Did you know that the number one cause of TMJ is dental work?
Your trip to the dentist may have long-lasting effects other than just a cute smile and straight teeth. Your jaw pain, misalignment, headaches, body aches and pains could be the result of that last visit to your dentist.
It’s important to understand that this isn’t the dentist’s fault. They need to get their hands in your mouth to do the necessary work and get the job done. If the dentist has larger hands, then they may need to open your mouth wider, stretching, and consequently turning off muscles in your jaw. If the patient has a smaller mouth, then the patient may need to open their mouth wider to accommodate the dentist and their tools, resulting in TMJ after dental work.
So, what are your options when you have jaw pain after dental work? Bite splints are often used to hold your jaw in its proper alignment. Braces may have to be re-installed in an effort to correct muscular weaknesses and jaw muscle imbalances caused by the dental work. However, this approach to a TMJ muscular imbalance is like keeping your broken bone in a cast forever or using crutches for the rest of your life.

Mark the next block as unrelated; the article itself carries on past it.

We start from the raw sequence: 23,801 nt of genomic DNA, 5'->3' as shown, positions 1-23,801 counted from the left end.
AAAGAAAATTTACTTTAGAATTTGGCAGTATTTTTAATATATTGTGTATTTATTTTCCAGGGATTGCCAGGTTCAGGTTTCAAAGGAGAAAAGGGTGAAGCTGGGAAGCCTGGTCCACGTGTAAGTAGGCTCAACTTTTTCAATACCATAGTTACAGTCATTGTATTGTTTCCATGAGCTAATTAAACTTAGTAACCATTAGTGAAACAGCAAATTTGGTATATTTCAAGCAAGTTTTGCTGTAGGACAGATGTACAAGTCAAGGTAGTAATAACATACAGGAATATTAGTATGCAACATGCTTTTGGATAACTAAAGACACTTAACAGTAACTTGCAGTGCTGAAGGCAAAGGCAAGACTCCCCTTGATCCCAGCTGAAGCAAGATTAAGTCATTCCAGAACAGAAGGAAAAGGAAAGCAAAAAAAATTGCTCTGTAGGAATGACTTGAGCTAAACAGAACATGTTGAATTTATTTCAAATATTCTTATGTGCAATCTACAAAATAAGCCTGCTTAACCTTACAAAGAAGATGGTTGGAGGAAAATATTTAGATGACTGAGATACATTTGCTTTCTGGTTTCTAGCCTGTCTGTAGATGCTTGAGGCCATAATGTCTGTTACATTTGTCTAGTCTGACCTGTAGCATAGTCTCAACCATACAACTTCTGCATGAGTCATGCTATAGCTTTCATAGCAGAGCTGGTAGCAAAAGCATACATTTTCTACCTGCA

Other therapies include making structural corrections in the bones that make up our head, otherwise known as the cranium. Cranial Therapy, Cranial-Sacral Therapy, Sacro-Occipital Technique, etc. are names of various techniques that have been developed to normalize the movement of these cranial bones. Our cranial-sacral movement is extremely important to help keep our bodies healthy.
These therapies, which include gentle movements that encourage these bones to move correctly, are excellent and needed. They are also a natural way to begin treating jaw pain after dental work. However, it is important to remember that muscles move bones and hold them in their proper alignment…not the other way around. Moving these bones is often only half the therapy needed.
Another approach includes the ability to diagnose and turn back on muscles of the head, neck, and jaw that can become injured and “turned off” through jolts, jars, falls, impacts, as well as dental work.
As an Applied Kinesiologist, I have been trained to perform cranial therapy via manipulation of the cranial bones. I am also trained to discover which muscles of the jaw have been turned off, and then I turn them back on so, they will hold and maintain the required cranial corrections.
Structural imbalances in the cranium and the TMJ mechanism may be linked to such maladies such as (the obvious) jaw pain, headaches, vision problems, neck and upper back pain, as well as (the not so obvious) knee pain, middle back and low back pain, foot pain, as well as digestive problems of all kinds.
If you or your loved ones are suffering from the results of jaw trauma, call me, Dr. Joel Vickers at The Nutritional Healing Center of Ann Arbor at (734) 302-7575 and let me fix your TMJ and cranial imbalances!